Derek Jacobi revisits the role of Richard II which he played in 1978 for the BBC. He reveals why it might have cost Shakespeare his life, and shares some of the political parallels within the play that still resonate today.
In Twelfth Night and As You Like It, Joely Richardson investigates (with a major contribution from her mother Vanessa Redgrave) the legacy of the two great comedies and the great comic heroines created by Shakespeare in those hugely popular plays. Shakespeare's comic heroines are well known to be some of his greatest creations and in this film Joely looks at Viola in Twelfth Night, washed up on a foreign shore, having (for her own safety) to disguise herself as a man and then falling in love with the man she is working for. Then there is the legendary Rosalind in As You Like It, who also spends much of the play disguised as a man but in the process torments and teases the man she loves in an effort to uncover how sincere he is. Joely investigates the reason why these heroines spend much of their time dressed as men - it was because they were originally created for young men to play. But at the same time we find that Shakespeare revealed an acute understanding and sympathy for women when he wrote these characters. A variety of film versions are studied alongside the most recent productions at Shakespeare's Globe, and with contributions from the world's greatest Shakespearean scholars like Jonathan Bate and Germaine Greer and from actors like Vanessa Redgrave and Helen Mirren, this film reveals the legacy of strong, sassy, witty women that we inherit from William Shakespeare's great comedies.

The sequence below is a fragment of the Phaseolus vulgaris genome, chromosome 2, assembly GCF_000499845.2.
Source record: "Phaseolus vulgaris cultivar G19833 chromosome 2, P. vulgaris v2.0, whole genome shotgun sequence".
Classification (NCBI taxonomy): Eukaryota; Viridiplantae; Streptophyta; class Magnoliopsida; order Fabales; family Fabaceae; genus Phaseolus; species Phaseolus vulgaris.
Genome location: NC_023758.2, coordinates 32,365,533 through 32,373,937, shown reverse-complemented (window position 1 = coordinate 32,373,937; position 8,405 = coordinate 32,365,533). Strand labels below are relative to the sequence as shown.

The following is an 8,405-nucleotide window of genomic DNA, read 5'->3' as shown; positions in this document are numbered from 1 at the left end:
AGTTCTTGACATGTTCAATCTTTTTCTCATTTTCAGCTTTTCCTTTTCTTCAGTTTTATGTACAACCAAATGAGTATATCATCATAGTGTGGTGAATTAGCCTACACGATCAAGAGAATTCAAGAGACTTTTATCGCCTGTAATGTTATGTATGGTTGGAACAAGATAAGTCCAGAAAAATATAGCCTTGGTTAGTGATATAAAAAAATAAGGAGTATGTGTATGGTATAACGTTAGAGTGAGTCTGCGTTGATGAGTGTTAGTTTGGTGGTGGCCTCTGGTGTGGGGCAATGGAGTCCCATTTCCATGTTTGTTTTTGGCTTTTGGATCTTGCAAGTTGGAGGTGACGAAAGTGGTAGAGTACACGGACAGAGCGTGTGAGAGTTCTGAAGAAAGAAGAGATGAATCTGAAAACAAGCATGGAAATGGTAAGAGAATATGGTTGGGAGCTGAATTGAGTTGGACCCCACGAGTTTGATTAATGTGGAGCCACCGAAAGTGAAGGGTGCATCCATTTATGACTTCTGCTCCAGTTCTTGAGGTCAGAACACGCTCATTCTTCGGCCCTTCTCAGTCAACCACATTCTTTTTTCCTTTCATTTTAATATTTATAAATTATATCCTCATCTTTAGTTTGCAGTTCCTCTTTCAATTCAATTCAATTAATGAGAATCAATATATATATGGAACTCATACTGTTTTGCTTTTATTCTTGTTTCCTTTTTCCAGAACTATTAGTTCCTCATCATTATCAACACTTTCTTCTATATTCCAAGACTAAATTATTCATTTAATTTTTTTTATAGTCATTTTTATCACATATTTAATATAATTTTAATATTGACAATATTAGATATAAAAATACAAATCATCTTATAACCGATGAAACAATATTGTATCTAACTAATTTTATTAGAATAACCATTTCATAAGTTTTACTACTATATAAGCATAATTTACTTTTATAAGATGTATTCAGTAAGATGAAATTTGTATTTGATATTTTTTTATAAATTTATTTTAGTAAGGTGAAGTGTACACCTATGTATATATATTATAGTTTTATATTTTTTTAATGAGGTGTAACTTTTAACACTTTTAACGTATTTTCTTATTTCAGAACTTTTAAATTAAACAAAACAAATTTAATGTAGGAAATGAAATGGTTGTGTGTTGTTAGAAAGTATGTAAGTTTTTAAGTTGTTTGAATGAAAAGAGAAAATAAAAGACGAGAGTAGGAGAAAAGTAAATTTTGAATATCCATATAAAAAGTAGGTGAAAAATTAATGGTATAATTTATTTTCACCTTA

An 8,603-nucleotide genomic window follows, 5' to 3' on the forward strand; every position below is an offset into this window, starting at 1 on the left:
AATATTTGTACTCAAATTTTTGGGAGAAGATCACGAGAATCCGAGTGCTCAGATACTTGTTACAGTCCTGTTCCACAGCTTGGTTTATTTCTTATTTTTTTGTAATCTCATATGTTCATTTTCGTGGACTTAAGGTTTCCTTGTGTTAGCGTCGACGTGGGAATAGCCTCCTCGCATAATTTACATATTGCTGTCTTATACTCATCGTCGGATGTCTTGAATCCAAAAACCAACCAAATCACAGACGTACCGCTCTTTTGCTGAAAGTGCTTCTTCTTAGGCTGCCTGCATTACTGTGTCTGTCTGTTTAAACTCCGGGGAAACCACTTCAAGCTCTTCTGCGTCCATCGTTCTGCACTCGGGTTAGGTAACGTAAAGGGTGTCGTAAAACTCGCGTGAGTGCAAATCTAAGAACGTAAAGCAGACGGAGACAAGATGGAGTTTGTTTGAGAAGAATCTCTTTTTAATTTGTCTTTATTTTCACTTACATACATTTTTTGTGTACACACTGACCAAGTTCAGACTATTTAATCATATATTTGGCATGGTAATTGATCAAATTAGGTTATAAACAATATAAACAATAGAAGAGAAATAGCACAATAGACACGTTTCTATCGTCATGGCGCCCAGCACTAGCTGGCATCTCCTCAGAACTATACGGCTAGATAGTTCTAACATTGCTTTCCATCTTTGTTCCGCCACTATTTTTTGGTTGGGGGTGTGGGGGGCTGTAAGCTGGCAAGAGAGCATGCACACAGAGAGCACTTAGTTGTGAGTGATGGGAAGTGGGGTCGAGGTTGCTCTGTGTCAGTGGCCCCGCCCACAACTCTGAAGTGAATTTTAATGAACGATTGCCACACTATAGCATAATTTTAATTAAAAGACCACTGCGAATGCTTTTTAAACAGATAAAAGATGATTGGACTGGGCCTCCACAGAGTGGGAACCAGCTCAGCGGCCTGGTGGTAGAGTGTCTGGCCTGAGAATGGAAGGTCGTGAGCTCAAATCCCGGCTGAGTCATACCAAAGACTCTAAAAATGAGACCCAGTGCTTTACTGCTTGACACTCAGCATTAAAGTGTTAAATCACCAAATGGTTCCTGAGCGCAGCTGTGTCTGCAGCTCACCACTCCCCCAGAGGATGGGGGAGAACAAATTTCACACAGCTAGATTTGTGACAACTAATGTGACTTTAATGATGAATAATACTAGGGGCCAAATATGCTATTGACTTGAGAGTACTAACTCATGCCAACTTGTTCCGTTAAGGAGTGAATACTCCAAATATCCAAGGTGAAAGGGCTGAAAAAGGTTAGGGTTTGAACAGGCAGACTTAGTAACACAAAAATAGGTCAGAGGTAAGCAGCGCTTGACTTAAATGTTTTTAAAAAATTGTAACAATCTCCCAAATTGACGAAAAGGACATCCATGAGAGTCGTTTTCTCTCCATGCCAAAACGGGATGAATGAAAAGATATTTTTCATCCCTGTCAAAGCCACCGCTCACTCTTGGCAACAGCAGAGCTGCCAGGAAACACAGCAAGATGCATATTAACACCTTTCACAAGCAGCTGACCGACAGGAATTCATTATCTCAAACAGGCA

In Hamlet, David Tennant, whose own RSC performance was a huge hit, meets other actors who have played the role - from the legendary David Warner in the 1960s to the recent Jude Law. He also tries, alongside Simon Russell Beale and Ben Whishaw, to unravel the meaning of the play and the reason why it is considered by many to be the greatest play Shakespeare ever wrote. David Tennant surprised when he took on the role of Hamlet - most did not know that he had trained in and worked for many years at the Royal Shakespeare Company. But that didn't mean he wasn't scared stiff at the prospect of taking on the legendary role. Now he takes up the challenge of unravelling the story and trying to uncover what it is about it that has made Hamlet the most famous of all of Shakespeare's plays. He revisits his own performance, alongside his director Greg Doran, and he meets up with other actors who have tackled the role. With the historian Justin Champion he tries to enter the mindset of the 16th century audiences who would have watched this story and he discovers how different generations of actors, directors and scholars have interpreted the play. What he discovers is that Hamlet is a play full of questions rather than answers - but they are the questions we all continue to ask ourselves to this day. Questions about who to believe, who to trust, how to live and how to love, how to understand life and how to face death. What all the actors who have played it seem to share is that the process of acting the role is deeply and profoundly personal - and perhaps that is why audiences also feel that the play touches them more than any other play before or since.